So I agree with Tom, there is more than 1 tactic out there.  You can use TACODA, Advertising.com Dotomi and others for event-based prospecting.  You can use DoubleClick Boomerang for customer re-targeting which is also still event-based.  You can even step it up and have custom data written into the cookie.  But as Tom suggested, get strategic, “…you might want to look at other actions that can define the ways in which a site visitor can interact with your brand.”  If you have customer knowledge stored in a database (CRM), leverage it.  If you are writing cookies based on customer behaviors than target it with first party ad serving.  If you are using site analytic software to track site-side behavior, use a first party cookie so that you can integrate the anonymous behavioral patterns with your CRM profiles.  Then you can integrate your ad serving data too.  Check out Web Analytics and Ad Serving – Proto-Analytics for 2007 for more on that topic.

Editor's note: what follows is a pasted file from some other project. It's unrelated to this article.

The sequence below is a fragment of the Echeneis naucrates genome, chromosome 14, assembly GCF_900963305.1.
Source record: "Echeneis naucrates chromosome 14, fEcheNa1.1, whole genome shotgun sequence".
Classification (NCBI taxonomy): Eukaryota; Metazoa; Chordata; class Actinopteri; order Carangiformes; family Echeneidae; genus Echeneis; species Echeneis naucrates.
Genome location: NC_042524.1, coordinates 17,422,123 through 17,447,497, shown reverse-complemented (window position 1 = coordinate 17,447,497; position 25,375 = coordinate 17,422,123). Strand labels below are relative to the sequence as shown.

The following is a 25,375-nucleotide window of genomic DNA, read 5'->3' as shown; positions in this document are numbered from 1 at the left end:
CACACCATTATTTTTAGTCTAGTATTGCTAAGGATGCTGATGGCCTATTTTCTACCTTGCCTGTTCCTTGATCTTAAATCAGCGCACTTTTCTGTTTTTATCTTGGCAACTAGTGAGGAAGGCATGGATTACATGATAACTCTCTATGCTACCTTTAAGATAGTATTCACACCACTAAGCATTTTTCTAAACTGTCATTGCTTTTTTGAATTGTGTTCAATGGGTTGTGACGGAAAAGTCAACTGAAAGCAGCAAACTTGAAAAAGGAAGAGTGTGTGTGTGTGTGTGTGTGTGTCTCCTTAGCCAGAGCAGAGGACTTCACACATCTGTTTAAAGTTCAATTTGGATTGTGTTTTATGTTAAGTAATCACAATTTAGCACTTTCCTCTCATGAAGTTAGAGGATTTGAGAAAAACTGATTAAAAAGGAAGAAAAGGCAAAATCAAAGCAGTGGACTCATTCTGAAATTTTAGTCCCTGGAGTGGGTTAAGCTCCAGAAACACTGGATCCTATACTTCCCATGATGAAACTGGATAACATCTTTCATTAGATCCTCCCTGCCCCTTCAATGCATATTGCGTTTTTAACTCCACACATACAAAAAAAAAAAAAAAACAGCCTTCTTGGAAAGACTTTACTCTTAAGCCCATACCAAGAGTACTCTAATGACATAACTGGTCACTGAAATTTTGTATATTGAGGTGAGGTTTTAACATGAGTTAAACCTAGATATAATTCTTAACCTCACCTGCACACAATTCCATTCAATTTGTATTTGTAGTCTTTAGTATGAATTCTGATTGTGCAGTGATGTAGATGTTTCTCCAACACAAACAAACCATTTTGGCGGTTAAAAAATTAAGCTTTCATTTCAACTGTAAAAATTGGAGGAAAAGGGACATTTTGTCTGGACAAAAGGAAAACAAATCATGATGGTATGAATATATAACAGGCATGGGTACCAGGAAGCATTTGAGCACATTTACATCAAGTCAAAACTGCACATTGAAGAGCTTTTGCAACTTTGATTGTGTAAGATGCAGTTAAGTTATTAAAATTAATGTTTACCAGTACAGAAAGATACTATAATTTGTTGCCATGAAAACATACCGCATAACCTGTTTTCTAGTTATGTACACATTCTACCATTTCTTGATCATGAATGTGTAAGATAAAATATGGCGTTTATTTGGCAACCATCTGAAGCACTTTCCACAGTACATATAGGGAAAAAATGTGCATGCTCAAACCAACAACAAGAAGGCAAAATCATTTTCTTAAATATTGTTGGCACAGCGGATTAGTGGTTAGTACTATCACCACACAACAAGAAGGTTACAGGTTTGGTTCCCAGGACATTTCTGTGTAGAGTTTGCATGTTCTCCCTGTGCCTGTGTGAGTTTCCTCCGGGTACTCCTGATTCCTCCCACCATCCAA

Anyway, there is more than one way to skin a cat.  But first figure out what you want to end up with when it’s skinned.  Re-targeting opens up doors for you to do a great deal.  You can offer existing customers opportunities to continue to do business with you based on recent activities (event-based behavior) or you can communicate to them based on a more complex model (CRM profiles).  You can learn from how them respond to re-targeting by integrating ad serving data with site-side analytics (first party cookies) and you can develop CRM profiles based on first party cookie data to enhance customer segments for future ad serving targeting (DirectServe).  The cycle opportunities are significant.  It all depends on how deep you want to go down the rabbit hole!


 


Reactionary with Insight.